It’s been forty years since The Rolling Stones released Hot Rocks, their first best-of compilation which included their biggest hits from the years 1964 to 1971. The album is still the Stones’ biggest-selling to date, and includes enough material for a huge tribute concert. Such an event took place last night at Carnegie Hall under the supervision of City Winery’s Michael Dorff, who culled together an impressive line-up of classic rock ‘n’ rollers and a handful of revered indie acts for a mind-blowing concert in celebration of one of the greatest bands in rock and roll history.

Stand-outs included Steve Earle performing “Mother’s Little Helper” (“This is the first song he learned to play on guitar,” he announced, “which is probably why I’m so fucked-up”), The Mountain Goats with a toned-down piano-heavy version of “Paint It Black, a surprisingly bluesy and suble "Heart of Stone" from Peaches, Rosanne Cash’s sultry voice leading vocals on “Gimme Shelter” (she later joined Jackson Browne and Marc Cohn to perform “Wild Horses”), and actress and singer Juliette Lewis, who kicked off her sequined heels and jumped and jived across the stage during her rendition of “Satisfaction.”

Opening the show was Italian rapper Jovanotti, members of TV on the Radio, and the Young Audiences New York Chorus with a spirited rendition of “You Can’t Always Get What You Want,” which actually closes the album but was performed first on account of it being a school night. Taj Mahal, who performed at last week’s Robert Johnson tribute, brought his daughter Deva Mahal to join him in a deep country rendition of "Honky Tonk Women." I shouldn’t even have to mention how amazing it was to see rock legend Marianne Faithfull in person, much less to hear her perform “As Tears Go By,” the song that Mick Jagger and Keith Richards wrote especially for her. After the proper Hot Rocks line-up, Faithfull returned to the stage to perform “Sister Morphine,” which she co-wrote with Jagger. It was enough to cancel out the only low point of the night when The Swell Season’s Glen Hansard, who ended his cover of “Under My Thumb” with the chorus from Them’s “Gloria,” as if he decided that Van Morrison needed some representation.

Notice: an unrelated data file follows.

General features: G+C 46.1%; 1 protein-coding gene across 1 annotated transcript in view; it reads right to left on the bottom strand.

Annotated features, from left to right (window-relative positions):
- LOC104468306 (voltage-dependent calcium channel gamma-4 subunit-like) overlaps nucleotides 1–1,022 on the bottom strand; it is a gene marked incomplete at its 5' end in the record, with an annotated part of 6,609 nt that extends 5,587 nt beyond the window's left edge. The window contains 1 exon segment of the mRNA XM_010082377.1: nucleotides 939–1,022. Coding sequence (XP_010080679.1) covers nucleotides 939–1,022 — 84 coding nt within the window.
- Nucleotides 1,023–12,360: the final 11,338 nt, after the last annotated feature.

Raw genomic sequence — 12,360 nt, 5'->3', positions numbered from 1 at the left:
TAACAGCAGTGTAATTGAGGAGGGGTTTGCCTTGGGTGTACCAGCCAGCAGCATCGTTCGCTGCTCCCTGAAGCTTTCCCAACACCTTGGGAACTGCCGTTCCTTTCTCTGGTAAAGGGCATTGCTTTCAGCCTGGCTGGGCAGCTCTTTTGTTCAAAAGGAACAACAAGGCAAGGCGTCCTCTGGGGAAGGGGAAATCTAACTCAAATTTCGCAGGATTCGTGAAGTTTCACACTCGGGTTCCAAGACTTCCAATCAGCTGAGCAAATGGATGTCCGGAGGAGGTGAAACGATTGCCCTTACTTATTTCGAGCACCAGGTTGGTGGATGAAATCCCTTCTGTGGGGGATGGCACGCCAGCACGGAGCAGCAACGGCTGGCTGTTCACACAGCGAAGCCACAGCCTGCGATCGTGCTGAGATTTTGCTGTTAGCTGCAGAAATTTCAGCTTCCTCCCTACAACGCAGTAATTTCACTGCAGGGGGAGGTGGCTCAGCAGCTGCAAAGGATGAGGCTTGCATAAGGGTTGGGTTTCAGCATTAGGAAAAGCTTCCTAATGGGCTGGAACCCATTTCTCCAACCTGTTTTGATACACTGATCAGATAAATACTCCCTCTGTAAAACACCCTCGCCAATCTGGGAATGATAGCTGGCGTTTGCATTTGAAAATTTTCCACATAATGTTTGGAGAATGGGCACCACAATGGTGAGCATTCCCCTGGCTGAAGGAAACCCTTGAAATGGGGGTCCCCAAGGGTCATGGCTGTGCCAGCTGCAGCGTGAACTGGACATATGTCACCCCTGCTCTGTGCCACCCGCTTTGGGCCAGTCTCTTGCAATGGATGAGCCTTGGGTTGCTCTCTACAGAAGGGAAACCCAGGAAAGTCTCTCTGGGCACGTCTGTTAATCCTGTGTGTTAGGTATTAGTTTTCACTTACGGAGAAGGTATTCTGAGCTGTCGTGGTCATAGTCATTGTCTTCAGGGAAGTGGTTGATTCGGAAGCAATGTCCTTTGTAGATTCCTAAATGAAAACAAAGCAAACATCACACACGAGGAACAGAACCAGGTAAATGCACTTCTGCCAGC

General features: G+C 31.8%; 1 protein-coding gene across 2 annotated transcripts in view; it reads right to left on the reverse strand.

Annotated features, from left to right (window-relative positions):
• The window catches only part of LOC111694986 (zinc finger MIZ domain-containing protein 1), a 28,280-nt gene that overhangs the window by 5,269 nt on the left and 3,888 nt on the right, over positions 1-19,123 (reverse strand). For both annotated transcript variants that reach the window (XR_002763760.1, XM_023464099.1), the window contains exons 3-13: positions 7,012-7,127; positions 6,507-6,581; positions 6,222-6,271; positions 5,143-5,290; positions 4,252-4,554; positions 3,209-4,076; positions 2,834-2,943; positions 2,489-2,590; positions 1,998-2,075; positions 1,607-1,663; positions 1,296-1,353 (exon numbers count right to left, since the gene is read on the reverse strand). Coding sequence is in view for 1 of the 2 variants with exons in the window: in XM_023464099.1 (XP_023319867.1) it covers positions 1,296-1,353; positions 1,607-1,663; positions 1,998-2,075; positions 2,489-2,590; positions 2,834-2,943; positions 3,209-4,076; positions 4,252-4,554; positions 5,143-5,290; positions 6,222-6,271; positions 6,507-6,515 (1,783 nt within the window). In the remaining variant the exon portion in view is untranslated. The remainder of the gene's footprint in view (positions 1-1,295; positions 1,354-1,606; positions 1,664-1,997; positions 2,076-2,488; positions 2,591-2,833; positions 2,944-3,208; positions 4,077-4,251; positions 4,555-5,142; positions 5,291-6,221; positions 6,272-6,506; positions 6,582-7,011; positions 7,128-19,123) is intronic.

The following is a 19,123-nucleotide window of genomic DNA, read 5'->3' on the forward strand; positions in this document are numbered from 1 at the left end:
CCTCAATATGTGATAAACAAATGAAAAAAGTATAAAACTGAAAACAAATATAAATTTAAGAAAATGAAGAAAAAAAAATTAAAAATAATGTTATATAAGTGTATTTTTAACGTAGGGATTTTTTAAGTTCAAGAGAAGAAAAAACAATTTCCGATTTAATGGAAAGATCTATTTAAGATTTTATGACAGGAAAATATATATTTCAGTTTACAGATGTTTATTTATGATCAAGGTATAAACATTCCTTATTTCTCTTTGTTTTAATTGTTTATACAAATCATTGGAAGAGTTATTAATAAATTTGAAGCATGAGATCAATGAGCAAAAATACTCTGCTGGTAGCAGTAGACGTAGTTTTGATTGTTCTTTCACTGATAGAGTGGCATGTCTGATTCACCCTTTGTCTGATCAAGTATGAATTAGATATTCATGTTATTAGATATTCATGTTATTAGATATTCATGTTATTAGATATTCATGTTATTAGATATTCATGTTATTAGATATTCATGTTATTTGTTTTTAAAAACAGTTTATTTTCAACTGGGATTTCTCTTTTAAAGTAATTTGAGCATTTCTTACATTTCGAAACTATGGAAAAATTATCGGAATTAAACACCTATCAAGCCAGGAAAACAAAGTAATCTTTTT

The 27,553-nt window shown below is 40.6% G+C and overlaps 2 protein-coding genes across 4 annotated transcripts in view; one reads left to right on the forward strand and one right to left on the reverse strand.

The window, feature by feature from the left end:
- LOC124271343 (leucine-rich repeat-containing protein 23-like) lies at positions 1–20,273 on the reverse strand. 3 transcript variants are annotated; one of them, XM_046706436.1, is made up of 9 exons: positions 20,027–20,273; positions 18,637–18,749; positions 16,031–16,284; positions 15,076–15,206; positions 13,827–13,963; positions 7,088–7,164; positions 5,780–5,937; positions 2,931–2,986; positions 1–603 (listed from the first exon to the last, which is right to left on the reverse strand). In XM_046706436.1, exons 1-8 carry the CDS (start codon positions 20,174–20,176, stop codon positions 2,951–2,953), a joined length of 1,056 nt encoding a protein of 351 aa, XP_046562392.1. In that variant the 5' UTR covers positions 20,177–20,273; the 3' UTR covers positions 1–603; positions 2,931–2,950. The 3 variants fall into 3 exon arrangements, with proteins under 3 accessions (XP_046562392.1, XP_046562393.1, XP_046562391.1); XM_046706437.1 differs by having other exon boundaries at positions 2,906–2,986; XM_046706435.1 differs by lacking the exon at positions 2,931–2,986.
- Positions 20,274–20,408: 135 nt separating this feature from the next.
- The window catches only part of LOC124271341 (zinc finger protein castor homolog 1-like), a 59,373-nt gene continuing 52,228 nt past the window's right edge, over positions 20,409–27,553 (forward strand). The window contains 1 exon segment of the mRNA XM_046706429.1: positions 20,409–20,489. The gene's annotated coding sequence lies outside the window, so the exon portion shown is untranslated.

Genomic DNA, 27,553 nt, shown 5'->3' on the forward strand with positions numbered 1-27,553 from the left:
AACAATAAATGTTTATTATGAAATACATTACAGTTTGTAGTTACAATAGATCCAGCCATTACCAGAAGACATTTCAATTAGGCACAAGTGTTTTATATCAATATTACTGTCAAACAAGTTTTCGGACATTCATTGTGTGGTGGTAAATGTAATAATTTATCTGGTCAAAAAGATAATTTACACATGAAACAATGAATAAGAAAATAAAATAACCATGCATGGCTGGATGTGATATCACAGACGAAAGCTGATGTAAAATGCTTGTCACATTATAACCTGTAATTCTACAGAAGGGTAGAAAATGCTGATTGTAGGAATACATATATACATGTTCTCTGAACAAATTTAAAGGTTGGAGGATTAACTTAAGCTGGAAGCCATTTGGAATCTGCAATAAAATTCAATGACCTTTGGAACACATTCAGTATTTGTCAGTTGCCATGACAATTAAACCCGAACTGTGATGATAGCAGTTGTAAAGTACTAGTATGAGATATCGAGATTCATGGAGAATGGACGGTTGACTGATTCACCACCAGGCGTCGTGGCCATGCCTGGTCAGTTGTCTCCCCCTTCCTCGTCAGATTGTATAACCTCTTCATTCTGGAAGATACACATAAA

Proceeds from the show went to charities Church Street School for Music & Art, The Pinwheel Project, Music Unites, The American Symphony Orchestra, Young Audiences New York, Fixing Instruments for Kids in Schools, Midori and Friends, The Mr. Holland’s Opus Foundation, and The Center for Arts Education.

Check out the video below for a short clip of the entire line-up performing “Tumbling Dice” from the seminal Exile on Main Street as the encore.

Photo by Bobby Bank

Patti Smith, Cyndi Lauper, & More Salute John Lennon

John Lennon fans filled the Beacon Theater on Friday night to watch over a dozen entertainers – including Jackson Browne, Patti Smith, Cyndi Lauper, Aimee Mann, Keb’ Mo’, Shelby Lynne, and Martin Sexton – take the stage for the 30th annual tribute concert in honor of the late, great Beatle.

During the rousing three-hour celebration, the all-star lineup sang Lennon covers that varied from heartfelt to eclectic to plain absurd. For an example of the last, look no further than the version of “Lucy in the Sky with Diamonds” that featured Joan Osbourne and Maura Kennedy on vocal duties, while Chris Bliss sent yellow glowing balls rapidly into the air in perfect tune with the song (his juggling routine for the Abbey Road finale has been viewed on YouTube over 60 million times).

While the divergent musical lineup gathered to honor the memory of Lennon, they also hoped to raise funds for Playing For Change, which builds music schools for impoverished children around the world. The 6-year-old organization announced that together with Theatre Within, producers of the annual charity show, they’re launching Power to the People, a worldwide “peace through music and activism” campaign. The charity has earned the rare blessing of Yoko Ono, who delivered a video message to kick off the concert, saying: “John would have loved what you are doing.” The endorsement of Lennon’s very private widow is not entirely surprising – one imagines if Lennon was alive today, he would be at the center of this kind of idealistic grassroots cause.